All of the books are illustrated with bold pictures and vivid colours.  There is a collection of animals that drive the trucks, put out the fires and fly the rockets.  There is enough going on in each of the pictures to be able to ask questions about them, for example ‘who’s driving the red tractor?’ or ‘where’s the sheep?’  but they aren’t too busy to be a distraction.

The last page of each book has a mini picture dictionary with some of the items introduced in the book and a brief description of what they are used for.  The books also come with a CD with the stories read aloud, but I haven’t used this yet.

The 10 titles are Terrific Trains, Dazzling Diggers, Cool Cars, Tremendous Tractors, Tough Trucks, Super Submarines, Roaring Rockets, Brilliant Boats, Flashing Fire Engines and Amazing Aeroplanes.  At the moment our favourites are the ones about the fire engines, the trains and the tractors.

If you have a kid who is interested in machines and cars I cannot think of a better set of books to get them.

Age 2-6

Amazing Machines by Tony Mitton and Ant Parker.  Published by MacMillan Books.

Related Articles

Amazing Machines Box Set:

Tony Mitton:

Learning to Fly Solo

Plane taking off

Here we go (Wikipedia)

The thing I was least looking forward to from our recent trip to the UK was coming home again.  The problem was that my wife had to come home a week early because of work commitments, which meant I was going to be doing a 24-hour journey with our 22-month old.  This journey included 2 flights, one of 11 hours and the other a measly 1 hour.  Both of the flights would consist of Thomas (now about 13 kilos) sitting on my lap for the duration.  What was I thinking? Here are some of the things I learned.

1. Don’t do it

Is there any way you can avoid flying with your little one on your lap?  Could you drive?  Pay for somebody else to accompany you?  Stay at home?  Believe me, even if everything goes well, you are not going to have a good time.  Everything went as well as it possible could for me, but I swear I would never do it again.  If you can find any alternative, grasp it with both hands.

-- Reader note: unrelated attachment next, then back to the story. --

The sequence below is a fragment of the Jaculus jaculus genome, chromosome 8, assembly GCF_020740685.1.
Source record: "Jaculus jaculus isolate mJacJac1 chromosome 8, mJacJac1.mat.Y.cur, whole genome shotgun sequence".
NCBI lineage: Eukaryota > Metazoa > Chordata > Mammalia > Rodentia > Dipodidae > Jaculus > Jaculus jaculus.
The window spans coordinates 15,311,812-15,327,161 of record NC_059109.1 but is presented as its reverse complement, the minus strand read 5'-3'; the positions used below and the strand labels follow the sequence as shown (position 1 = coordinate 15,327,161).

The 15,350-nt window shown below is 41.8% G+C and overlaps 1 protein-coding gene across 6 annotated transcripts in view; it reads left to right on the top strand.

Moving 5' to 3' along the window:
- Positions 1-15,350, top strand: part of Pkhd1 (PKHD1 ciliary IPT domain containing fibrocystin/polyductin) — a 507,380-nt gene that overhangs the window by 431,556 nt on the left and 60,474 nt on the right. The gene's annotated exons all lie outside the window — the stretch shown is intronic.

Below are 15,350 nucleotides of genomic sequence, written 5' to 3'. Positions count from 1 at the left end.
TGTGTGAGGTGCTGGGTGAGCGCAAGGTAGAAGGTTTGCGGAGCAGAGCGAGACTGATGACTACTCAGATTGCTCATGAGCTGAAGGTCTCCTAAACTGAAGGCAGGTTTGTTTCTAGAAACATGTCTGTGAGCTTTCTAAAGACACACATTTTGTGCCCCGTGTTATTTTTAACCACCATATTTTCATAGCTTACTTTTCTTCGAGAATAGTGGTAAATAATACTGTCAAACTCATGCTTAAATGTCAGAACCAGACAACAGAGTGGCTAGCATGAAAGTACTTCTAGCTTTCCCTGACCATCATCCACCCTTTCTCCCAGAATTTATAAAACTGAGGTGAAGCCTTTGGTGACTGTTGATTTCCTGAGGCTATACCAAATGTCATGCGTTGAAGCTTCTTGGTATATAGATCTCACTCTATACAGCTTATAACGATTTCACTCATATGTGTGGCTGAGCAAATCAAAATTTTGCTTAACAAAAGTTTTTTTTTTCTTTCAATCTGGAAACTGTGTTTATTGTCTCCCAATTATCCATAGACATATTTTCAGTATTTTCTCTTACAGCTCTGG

2. Leg space

When I was booking my flight I decided to pay a bit more and get the front row so that I had a bit more leg space.  i think I paid $50 for it (about 15% of the total) and it was worth every penny.  It meant I could leave some stuff in front of me instead of having to get it from the overhead baggage space.  It gave me a bit of freedom and I could even pop Thomas on the floor for a few minutes to let him stretch his legs while I prepared some food or had a mini-breakdown.

3. Be very, very nice at check-in

English: Dublin International Airport, Ireland...

Find a real person to talk to (Wikipedia)

When I got to the airport I was asked to check in via one of the computerised stands that many companies have.  I made it look like a hassle to juggle my son and find the papers and everything so I was directed to a real person behind the desk.  This is what I wanted all along because I wanted to see if it was possible to get a free seat next to me.  I was all smiles and very polite to the man who was doing the check in.  Towards the end I asked if the flight was busy, which it was, and then I wondered if it might be possible to leave the seat next to me vacant so I could use it for Thomas.  The man smiled back and said it wasn’t possible, but he would see what he could do (this type of answer is very common in Brazil).  It turned out that there were half a dozen empty seats on the plane, and one of them was next to me.  I don’t know what the name of the man was who did my check in, but I would like to thank him from the bottom of my heart as this was a lifesaver.

4. Be prepared

If you aren’t sure whether you’ll need it or not, put it in your hand luggage.  I had a fully charged tablet with games and videos on it.  Lots of nappies.  Plenty of food and snacks and drinks (I had 8 different drinks cartons but I still had to stock up again in Sao Paulo).  Some favourite toys.  A thermometer.  Two drinks bottles. Spare clothes.  A blanket.  Crayons and paper.  A Peppa Pig Sticker book.  And probably lots of other stuff as well.  It means you won’t have any space for your own books or anything, but then this isn’t about you.